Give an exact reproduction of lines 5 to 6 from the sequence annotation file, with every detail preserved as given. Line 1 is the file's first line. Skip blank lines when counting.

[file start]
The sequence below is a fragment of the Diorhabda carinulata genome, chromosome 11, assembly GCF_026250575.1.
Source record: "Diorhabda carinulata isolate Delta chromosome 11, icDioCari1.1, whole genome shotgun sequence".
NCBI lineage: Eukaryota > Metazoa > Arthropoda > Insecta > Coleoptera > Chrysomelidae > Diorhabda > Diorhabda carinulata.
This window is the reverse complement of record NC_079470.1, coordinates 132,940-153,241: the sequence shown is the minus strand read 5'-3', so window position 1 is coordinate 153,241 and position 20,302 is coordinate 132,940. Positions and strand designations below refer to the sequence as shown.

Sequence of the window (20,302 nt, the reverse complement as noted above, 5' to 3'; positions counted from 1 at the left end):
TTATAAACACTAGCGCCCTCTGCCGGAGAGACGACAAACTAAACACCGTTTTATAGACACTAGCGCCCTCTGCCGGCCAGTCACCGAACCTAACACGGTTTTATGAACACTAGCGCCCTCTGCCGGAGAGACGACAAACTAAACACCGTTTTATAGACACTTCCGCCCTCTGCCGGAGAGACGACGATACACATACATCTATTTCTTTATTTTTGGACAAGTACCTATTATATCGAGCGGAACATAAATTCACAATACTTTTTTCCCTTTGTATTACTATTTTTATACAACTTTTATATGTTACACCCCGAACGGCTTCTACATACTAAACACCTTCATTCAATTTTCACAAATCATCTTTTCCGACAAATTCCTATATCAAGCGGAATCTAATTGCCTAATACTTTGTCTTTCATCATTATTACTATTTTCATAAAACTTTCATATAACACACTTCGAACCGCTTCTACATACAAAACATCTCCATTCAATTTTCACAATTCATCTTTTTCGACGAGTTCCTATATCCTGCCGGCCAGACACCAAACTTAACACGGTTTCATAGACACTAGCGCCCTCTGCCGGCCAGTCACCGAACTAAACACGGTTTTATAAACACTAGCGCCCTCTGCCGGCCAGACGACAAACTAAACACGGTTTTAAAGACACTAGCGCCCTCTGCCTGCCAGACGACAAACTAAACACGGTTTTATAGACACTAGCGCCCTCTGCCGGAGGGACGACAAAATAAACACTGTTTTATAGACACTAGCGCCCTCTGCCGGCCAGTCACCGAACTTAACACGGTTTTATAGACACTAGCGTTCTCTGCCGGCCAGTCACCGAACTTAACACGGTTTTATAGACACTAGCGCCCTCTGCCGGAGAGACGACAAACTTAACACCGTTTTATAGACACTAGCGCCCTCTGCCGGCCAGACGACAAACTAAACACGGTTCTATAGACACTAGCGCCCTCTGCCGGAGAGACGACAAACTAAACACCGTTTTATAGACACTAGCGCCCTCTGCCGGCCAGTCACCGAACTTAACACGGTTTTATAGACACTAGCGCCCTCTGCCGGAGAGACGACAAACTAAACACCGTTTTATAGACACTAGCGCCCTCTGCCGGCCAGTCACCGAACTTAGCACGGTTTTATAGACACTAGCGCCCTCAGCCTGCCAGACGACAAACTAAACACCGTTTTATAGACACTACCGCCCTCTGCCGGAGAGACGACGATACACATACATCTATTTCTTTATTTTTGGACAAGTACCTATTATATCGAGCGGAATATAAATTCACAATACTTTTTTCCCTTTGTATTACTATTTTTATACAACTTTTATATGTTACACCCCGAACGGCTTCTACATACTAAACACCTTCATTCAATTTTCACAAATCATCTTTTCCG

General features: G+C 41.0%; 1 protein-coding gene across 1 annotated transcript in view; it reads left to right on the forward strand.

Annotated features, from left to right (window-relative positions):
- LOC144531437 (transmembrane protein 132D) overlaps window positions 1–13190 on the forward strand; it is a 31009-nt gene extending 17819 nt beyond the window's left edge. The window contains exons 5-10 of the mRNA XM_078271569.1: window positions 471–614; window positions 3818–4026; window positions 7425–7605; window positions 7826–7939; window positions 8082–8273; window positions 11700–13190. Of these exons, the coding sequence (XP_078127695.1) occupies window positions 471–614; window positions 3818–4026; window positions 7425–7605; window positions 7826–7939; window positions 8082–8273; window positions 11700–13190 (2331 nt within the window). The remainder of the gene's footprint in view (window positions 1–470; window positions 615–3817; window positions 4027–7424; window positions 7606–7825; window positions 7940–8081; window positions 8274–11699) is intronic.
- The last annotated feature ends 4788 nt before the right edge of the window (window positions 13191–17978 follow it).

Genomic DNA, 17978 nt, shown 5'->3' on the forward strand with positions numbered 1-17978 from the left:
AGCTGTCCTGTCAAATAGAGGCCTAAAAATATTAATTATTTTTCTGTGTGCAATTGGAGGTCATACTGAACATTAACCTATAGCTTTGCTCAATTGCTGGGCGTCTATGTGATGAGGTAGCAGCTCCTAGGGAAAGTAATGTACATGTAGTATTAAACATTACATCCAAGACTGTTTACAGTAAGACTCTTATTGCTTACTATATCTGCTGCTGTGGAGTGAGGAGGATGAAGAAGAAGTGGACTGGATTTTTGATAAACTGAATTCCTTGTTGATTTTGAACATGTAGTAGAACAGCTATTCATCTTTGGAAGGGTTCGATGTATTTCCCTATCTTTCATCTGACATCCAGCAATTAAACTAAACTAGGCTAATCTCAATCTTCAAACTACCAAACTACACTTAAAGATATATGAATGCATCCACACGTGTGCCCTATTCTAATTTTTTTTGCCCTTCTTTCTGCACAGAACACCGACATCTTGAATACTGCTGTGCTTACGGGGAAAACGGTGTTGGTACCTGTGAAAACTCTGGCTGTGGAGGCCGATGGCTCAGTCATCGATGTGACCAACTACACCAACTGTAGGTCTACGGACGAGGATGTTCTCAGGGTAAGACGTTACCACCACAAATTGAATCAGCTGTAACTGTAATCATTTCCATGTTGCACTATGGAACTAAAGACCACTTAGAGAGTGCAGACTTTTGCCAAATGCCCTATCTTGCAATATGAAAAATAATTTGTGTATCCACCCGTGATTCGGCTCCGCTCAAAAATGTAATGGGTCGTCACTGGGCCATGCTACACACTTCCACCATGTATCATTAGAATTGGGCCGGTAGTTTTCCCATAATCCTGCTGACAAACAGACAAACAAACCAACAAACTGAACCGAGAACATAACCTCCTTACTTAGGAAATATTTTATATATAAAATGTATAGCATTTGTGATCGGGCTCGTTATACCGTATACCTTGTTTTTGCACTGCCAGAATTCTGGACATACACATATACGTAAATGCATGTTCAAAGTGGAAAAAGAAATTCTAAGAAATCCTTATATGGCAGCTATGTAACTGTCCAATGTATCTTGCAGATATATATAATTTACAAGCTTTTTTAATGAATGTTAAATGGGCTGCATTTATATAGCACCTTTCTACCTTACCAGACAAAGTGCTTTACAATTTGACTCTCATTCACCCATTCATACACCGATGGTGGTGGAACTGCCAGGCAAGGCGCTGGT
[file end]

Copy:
Sequence of the window (20,302 nt, the reverse complement as noted above, 5' to 3'; positions counted from 1 at the left end):
TTATAAACACTAGCGCCCTCTGCCGGAGAGACGACAAACTAAACACCGTTTTATAGACACTAGCGCCCTCTGCCGGCCAGTCACCGAACCTAACACGGTTTTATGAACACTAGCGCCCTCTGCCGGAGAGACGACAAACTAAACACCGTTTTATAGACACTTCCGCCCTCTGCCGGAGAGACGACGATACACATACATCTATTTCTTTATTTTTGGACAAGTACCTATTATATCGAGCGGAACATAAATTCACAATACTTTTTTCCCTTTGTATTACTATTTTTATACAACTTTTATATGTTACACCCCGAACGGCTTCTACATACTAAACACCTTCATTCAATTTTCACAAATCATCTTTTCCGACAAATTCCTATATCAAGCGGAATCTAATTGCCTAATACTTTGTCTTTCATCATTATTACTATTTTCATAAAACTTTCATATAACACACTTCGAACCGCTTCTACATACAAAACATCTCCATTCAATTTTCACAATTCATCTTTTTCGACGAGTTCCTATATCCTGCCGGCCAGACACCAAACTTAACACGGTTTCATAGACACTAGCGCCCTCTGCCGGCCAGTCACCGAACTAAACACGGTTTTATAAACACTAGCGCCCTCTGCCGGCCAGACGACAAACTAAACACGGTTTTAAAGACACTAGCGCCCTCTGCCTGCCAGACGACAAACTAAACACGGTTTTATAGACACTAGCGCCCTCTGCCGGAGGGACGACAAAATAAACACTGTTTTATAGACACTAGCGCCCTCTGCCGGCCAGTCACCGAACTTAACACGGTTTTATAGACACTAGCGTTCTCTGCCGGCCAGTCACCGAACTTAACACGGTTTTATAGACACTAGCGCCCTCTGCCGGAGAGACGACAAACTTAACACCGTTTTATAGACACTAGCGCCCTCTGCCGGCCAGACGACAAACTAAACACGGTTCTATAGACACTAGCGCCCTCTGCCGGAGAGACGACAAACTAAACACCGTTTTATAGACACTAGCGCCCTCTGCCGGCCAGTCACCGAACTTAACACGGTTTTATAGACACTAGCGCCCTCTGCCGGAGAGACGACAAACTAAACACCGTTTTATAGACACTAGCGCCCTCTGCCGGCCAGTCACCGAACTTAGCACGGTTTTATAGACACTAGCGCCCTCAGCCTGCCAGACGACAAACTAAACACCGTTTTATAGACACTACCGCCCTCTGCCGGAGAGACGACGATACACATACATCTATTTCTTTATTTTTGGACAAGTACCTATTATATCGAGCGGAATATAAATTCACAATACTTTTTTCCCTTTGTATTACTATTTTTATACAACTTTTATATGTTACACCCCGAACGGCTTCTACATACTAAACACCTTCATTCAATTTTCACAAATCATCTTTTCCG